Some headline writers labeled it a “death stare.”

It was an apt description of what happened when Dana Jacobson of CBS Sports asked New England Patriots coach Bill Belichick a question a couple Sundays ago: “I think I’d be remiss if I didn’t ask, what was the final straw with Antonio Brown?”

Belichick grumbled his stock answer when faced with questions about the former All-Pro receiver who was cut by the Patriots after being accused of sexually assaulting two women and threatening one of them via Twitter. Said Belichick, “We’re focused on the Jets today.”

Jacobson accepted his answer, said thank you, and tilted her microphone back toward Belichick for what presumably would have been his closing courtesy — a thanks, a goodbye, even a nod. But no.

Just the stare. And then the coach walked away, saying nothing.

It was rude, completely unprofessional, and more. It was intimidating. All in all, it was repugnant, especially with a woman holding the microphone.

And the coach’s unspoken message was clear: How dare you ask me about something as trivial as sexual assault and cyberthreats when I have something as important as a football game to prepare for?

To people who follow NFL football, those kinds of replies might not be a surprise, especially coming from Belichick, the ultimate win-at-all-costs coach. Even before his Patriots took a big risk by signing the troubled Brown, they were caught up in two major cheating scandals: Deflategate, which involved the deflating of footballs for a competitive advantage in a playoff game, and Spygate, which involved spying on an opponent’s sideline (the New York Jets, by the way.)

But when something as serious as sexual assault and cyberthreats intrudes on our sports, it’s not OK for anyone in a position of authority to dismiss it by saying they’re simply focused on the game. Especially a coach, who should be a leader of boys or men. A real leader has to recognize when it’s time to say or do the right thing.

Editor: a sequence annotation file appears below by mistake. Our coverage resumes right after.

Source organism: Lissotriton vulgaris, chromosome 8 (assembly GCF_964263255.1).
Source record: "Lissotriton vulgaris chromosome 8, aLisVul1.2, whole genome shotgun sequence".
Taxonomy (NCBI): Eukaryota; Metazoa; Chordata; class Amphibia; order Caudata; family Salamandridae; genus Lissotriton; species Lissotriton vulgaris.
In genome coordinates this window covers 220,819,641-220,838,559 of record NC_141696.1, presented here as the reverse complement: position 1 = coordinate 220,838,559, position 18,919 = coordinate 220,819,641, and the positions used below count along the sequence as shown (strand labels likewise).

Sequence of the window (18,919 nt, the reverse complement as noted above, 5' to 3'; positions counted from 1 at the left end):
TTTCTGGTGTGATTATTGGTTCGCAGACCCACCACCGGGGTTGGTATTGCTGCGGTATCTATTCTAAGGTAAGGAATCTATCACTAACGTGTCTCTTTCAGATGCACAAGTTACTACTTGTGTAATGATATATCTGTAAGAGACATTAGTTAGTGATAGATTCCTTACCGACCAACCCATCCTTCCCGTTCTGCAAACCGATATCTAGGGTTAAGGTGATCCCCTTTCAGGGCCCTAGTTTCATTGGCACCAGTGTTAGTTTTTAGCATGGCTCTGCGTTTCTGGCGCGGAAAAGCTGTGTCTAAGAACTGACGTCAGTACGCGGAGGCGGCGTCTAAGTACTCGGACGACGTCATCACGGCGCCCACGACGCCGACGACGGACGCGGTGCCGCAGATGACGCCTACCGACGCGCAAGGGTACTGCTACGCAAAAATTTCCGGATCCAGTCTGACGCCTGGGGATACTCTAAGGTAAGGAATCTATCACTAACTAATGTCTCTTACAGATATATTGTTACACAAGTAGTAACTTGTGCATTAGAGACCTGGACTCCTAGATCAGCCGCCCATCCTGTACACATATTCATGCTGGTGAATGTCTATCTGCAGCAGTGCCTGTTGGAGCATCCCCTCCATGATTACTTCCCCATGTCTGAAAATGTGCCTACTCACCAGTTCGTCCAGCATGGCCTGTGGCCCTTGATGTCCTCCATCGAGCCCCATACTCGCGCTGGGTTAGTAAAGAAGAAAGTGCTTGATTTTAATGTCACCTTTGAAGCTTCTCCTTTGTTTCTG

Looking back on a painful period at Penn State, it’s why a lot of people, me included, were so disturbed by Joe Paterno’s reaction to the Jerry Sandusky child rape scandal. According to the book “Paterno” by Joe Posnansky, when Paterno’s son pressed him about what he knew about Sandusky, the coach said, “I’ve got Nebraska to think about, I can’t worry about this.”

Sadly, our sports can corrupt our thinking, and Belichick’s boorish behavior and his “focused on the Jets” line reminded me of this. It also started me thinking about why I see value in sports — because I do — and how badly sports need better spokespeople and role models. In other words, people who understand what matters in life.

The value? At the professional level, sports can foster community bonding, civic pride and economic development. In our schools, athletics promotes regular exercise, teamwork, practice and dedication. They also help our kids understand how to perform under pressure.

That is, unless they do harm to our mind, body or soul.

Belichick’s death stare also started me thinking about one of the greatest athletes to ever lace up a pair of spikes, one who believed in cultivating the mind, body and soul.

Unfortunately, in the digital-cable sports era, many fans don’t know who Roger Bannister was, but they should. In 1954, Bannister became the first person to break a barrier that was once considered unbreakable, the four-minute mile. On a wind-swept track in England, he ran it in 3:59.40. So he’s a historical figure in the annals of human sport, for sure.

And he ran that sub-four minute mile as a medical student, and get this: Soon thereafter, he devoted his life to medicine, not sport. He spent the rest of his days as a neurologist before dying last year at the age of 88.

Bannister knew what mattered in life.

Consider him the anti-Belichick.

The Patriots won their sixth Super Bowl last season, and they remain a powerhouse, which means they may end up going down as the greatest dynasty in NFL history. But Belichick shouldn’t be remembered as the greatest coach. History shouldn’t treat him as kindly as the coaches of other NFL dynasties, such as Vince Lombardi of the Green Bay Packers, Chuck Noll of the Pittsburgh Steelers, and Bill Walsh of the San Francisco 49ers.

Instead, Belichick should be remembered as a flawed coach, because of his significant flaws as a human being.

Richard Fellinger is an author, former journalist and fellow in Elizabethtown College’s Writing Wing.